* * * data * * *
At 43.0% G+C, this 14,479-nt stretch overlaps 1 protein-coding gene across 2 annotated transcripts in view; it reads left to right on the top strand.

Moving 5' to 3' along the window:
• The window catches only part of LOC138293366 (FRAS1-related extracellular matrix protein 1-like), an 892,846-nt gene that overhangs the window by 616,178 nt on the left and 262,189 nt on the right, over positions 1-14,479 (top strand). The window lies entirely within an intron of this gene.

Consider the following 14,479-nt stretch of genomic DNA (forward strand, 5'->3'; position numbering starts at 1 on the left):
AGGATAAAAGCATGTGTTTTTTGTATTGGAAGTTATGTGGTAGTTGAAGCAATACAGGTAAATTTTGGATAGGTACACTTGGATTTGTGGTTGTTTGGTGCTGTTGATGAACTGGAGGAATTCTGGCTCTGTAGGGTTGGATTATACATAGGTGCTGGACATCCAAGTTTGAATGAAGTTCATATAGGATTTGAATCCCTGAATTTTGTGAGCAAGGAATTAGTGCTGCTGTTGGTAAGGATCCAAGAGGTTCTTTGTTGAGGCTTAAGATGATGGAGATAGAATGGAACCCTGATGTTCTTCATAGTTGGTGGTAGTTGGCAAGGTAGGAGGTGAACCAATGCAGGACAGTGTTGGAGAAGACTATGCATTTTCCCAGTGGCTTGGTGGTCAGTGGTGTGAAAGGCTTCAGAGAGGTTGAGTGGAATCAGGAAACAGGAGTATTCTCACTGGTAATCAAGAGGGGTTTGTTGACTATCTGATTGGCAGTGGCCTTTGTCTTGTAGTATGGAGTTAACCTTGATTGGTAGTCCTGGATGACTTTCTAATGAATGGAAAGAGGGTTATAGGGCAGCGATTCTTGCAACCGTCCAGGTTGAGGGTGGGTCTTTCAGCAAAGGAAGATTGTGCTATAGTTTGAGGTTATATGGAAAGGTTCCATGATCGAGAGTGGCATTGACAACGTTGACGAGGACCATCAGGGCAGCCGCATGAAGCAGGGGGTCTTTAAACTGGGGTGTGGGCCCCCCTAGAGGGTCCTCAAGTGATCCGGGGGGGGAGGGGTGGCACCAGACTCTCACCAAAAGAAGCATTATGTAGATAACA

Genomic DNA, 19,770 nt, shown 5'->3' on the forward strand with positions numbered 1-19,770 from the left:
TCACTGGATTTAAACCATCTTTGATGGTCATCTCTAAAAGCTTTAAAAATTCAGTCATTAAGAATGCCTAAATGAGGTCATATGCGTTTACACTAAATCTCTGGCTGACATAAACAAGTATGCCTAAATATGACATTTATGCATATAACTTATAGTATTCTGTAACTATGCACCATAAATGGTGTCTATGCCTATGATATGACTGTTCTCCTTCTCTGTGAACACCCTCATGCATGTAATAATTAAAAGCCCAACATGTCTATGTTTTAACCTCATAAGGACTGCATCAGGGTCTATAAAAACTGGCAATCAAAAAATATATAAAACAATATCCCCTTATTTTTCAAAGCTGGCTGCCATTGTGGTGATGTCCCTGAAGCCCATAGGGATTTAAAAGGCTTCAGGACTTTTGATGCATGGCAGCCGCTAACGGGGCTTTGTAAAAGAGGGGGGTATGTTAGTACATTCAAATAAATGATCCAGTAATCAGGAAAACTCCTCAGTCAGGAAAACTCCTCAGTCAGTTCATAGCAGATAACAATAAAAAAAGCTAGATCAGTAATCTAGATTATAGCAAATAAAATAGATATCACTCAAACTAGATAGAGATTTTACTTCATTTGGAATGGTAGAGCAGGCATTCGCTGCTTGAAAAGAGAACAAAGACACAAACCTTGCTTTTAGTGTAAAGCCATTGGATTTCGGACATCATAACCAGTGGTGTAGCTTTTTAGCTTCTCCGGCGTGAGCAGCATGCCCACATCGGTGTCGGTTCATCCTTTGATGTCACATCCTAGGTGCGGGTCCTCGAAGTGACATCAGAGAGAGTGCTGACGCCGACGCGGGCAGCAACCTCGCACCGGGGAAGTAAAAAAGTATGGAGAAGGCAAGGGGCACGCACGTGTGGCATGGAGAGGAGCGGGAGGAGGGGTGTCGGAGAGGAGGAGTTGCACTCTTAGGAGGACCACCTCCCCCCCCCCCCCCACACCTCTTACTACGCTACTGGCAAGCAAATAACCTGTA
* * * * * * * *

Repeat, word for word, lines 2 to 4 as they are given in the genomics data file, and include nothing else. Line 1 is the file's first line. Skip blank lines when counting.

Moving 5' to 3' along the window:
• The window catches only part of LOC138293366 (FRAS1-related extracellular matrix protein 1-like), an 892,846-nt gene that overhangs the window by 616,178 nt on the left and 262,189 nt on the right, over positions 1-14,479 (top strand). The window lies entirely within an intron of this gene.

Consider the following 14,479-nt stretch of genomic DNA (forward strand, 5'->3'; position numbering starts at 1 on the left):